Posted by: Jamie | September 2, 2013

Schizo Action Baby

The mind fascinates. Its ability to create, process and to break down.

The music world is full of brilliant thinkers working beyond their expected capacity creating worlds, imagery and sound beyond the known parameters.  But sometimes, such brilliance comes at a cost. Icarus, right?


Perhaps it’s my own sickness that attracts me to such recording artists that raged against demons out loud and wrestled them onto tape. In celebration of the frail human mind, and in respect, here are a few recordings you might dig if you are crazy enough yourself:

A Guide to Schizophrenic Rock ‘n’ Rollers:

Syd Barrett: The Madcap Laughs (1970)


RIYL: Childlike whimsy and acid-laced Brit rock that’ll make you shave your eyebrows.

A lot of people know this story, but Syd was the co-founder of the monster rock group Pink Floyd. I’m sure you can read all about him and his antics many places online. But truly it’s easy to see his brilliance for meter and turning a rhyme. His insanity is one of innocence and you can’t help but listen and want to give him a lolley for his troubles. His disappearance into the void would fuel his former bandmates’ songwriting material for years to come. He is the crazy diamond we all tell to lovingly shine on. Key tracks on this record are “Octopus“, “No Good Trying”, “Dark Globe” and the James Joyce-inspired “Golden Hair“.

Alexander ‘Skip’ Spence: Oar (1969)


RIYL: Axe-wielding paranoia, left-field Americana

Ol’ Skip was once a drummer for Jefferson Airplane and then later the leader of the flash-bang group Moby Grape. The story goes that he was institutionalized because he tried to kill a fellow bandmate with an axe, chopping into his friend’s hotel room door like Jack Nicholson in “The Shining” (“Heeeere’s Skippy!”). Upon his release a few months later, he rode to Nashville on a motorcycle in his pajamas where he knocked out this strange little album in a few days all by himself. Presumably, these were the tunes he wrote from the padded room. Some are delightful (“Little Hands“, “Diana”, “All Come to Meet Her“) and some are indistinguishable mush (Magaret-Tiger Rug). Ultimately this record sounds like a guy stuck in a room with his thoughts with no help to filter or form them. These songs have a strong cult following (the crazy following the crazy?) and have actually been covered by the likes of Robert Plant, Beck and Tom Waits. Check out the tribute album More Oar.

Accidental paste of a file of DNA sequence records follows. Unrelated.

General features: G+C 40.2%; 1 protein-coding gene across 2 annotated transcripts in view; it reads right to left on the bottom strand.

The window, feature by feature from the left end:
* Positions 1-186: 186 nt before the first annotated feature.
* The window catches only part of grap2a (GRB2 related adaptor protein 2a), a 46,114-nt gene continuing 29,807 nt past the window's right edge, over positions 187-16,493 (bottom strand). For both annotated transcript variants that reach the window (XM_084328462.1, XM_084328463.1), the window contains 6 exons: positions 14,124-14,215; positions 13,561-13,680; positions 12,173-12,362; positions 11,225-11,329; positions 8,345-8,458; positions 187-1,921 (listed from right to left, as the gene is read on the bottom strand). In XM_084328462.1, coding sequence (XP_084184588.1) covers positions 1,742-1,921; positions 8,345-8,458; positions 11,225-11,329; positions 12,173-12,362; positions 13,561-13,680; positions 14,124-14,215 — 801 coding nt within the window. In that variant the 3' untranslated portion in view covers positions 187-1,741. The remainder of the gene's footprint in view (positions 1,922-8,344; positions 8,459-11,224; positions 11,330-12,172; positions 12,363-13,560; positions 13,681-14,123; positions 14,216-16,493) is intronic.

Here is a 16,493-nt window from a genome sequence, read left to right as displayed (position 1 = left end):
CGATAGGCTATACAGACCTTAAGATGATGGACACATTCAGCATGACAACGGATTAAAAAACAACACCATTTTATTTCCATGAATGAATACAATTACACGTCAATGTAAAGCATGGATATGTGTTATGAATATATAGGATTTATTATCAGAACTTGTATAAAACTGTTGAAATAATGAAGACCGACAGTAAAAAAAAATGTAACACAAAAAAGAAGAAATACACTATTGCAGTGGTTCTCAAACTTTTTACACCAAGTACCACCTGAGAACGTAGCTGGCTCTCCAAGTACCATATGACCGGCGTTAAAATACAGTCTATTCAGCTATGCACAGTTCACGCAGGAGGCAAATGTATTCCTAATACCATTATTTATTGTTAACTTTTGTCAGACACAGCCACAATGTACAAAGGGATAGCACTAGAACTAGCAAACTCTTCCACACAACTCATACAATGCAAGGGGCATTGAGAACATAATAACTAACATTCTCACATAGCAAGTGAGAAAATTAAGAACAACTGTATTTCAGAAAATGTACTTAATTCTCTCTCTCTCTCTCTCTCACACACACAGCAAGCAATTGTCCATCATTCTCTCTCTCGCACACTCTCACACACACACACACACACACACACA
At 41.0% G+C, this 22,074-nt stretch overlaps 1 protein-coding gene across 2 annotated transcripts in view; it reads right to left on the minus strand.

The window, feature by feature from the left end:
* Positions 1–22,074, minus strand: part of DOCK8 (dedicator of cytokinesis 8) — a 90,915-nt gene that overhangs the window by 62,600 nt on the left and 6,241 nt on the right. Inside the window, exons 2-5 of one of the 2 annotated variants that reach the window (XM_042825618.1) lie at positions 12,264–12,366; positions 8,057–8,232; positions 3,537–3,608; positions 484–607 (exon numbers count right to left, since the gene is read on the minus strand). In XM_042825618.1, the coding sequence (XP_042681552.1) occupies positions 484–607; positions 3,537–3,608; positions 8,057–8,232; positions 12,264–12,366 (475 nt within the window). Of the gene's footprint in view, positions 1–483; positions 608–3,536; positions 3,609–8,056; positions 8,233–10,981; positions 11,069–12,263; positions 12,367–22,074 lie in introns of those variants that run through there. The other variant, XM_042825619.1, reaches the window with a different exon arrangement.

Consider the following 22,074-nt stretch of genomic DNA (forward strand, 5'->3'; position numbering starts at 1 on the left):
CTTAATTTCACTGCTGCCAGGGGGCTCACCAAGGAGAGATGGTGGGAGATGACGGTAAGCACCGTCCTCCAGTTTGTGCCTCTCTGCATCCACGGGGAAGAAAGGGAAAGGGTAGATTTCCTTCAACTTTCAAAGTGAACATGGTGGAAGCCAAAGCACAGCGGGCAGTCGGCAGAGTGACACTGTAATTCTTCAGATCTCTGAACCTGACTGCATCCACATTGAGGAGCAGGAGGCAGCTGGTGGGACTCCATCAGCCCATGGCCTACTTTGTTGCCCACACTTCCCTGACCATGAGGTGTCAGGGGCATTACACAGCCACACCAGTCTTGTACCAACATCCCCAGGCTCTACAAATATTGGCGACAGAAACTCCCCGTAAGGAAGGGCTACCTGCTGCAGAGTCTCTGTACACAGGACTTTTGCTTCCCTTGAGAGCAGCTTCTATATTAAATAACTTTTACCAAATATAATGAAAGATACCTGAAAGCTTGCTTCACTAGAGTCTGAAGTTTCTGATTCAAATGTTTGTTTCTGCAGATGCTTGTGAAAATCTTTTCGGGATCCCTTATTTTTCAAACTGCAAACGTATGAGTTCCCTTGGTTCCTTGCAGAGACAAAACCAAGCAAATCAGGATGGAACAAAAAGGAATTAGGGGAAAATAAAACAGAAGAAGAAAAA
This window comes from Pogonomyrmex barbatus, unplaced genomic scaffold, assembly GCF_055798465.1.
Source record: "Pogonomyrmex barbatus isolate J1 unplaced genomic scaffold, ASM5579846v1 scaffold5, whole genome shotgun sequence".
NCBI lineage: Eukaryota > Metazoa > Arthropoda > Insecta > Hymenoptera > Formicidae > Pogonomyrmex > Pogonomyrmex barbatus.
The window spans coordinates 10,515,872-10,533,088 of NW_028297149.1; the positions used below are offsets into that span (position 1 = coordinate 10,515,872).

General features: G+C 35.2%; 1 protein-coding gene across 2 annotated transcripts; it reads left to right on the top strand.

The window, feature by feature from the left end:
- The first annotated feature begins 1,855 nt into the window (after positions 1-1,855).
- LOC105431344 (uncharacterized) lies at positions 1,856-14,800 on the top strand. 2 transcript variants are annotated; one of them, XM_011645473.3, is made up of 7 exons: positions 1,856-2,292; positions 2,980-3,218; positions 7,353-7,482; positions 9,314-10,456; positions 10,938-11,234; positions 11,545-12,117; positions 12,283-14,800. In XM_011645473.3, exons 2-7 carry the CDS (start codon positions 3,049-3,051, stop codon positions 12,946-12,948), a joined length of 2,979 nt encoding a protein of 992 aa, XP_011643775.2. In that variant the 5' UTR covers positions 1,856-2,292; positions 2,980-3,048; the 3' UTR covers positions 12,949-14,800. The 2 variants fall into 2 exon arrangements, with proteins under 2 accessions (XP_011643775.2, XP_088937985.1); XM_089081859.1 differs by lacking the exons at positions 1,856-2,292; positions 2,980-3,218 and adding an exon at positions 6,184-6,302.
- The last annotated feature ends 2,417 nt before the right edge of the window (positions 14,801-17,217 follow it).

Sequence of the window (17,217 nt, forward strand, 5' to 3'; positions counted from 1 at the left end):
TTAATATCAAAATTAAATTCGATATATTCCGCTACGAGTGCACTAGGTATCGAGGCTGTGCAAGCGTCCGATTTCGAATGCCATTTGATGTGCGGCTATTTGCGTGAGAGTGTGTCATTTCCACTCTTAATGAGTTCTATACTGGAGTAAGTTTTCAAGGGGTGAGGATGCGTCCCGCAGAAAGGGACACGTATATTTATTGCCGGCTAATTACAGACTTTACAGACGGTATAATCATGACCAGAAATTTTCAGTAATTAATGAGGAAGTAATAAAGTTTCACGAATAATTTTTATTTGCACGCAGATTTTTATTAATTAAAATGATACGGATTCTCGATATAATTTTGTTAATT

13th Floor Elevators – s/t (1966)


RIYL: electroconvulsive shock therapy garage rock

Band leader Roky Erikson is perhaps atop of the cuckoo pyramid. He would undergo years of institutionalized therapy after pumping out some frantic and inspiring records in the mid to late 60’s. The sound is as unhinged as its creator and it’s hard not to get caught up in the insanity. Roky would later claim that his body was inhabited by a Martian. So, yeah….This first record is full of shining moments, none more awesome them the opener “You’re Gonna Miss Me“. And how.



  1. You own ‘Piper at the Gates’?? Is it an original or reprint? Pretty sure I have ‘Madcap’ and possibly ‘Opel’ and ‘Barrett’. ‘Here I Go’ is a Syd song I’ve always liked. The story about him walking into the “Wish You Were Here” sessions and going most of the day without being recognized is haunting.

    It’s always so interesting how there are people like Syd in our youth, who we see as real-life Peter Pans, but then for whatever reason, they always disappear into everyday life itself or obscurity. I had a friend in college who was like the Peter Pan of our small campus and the media program. He made fun, exciting movies that were always way better than the rest of our crap and showed them at talent shows, campus film festivals, etc. We knew he was going places. Then, after graduation, he just became a teacher and hasn’t really done much since, to my knowledge. Not like we thought he would.

    Seems like there’s probably some more good music/stories to be mined from this lamentation.

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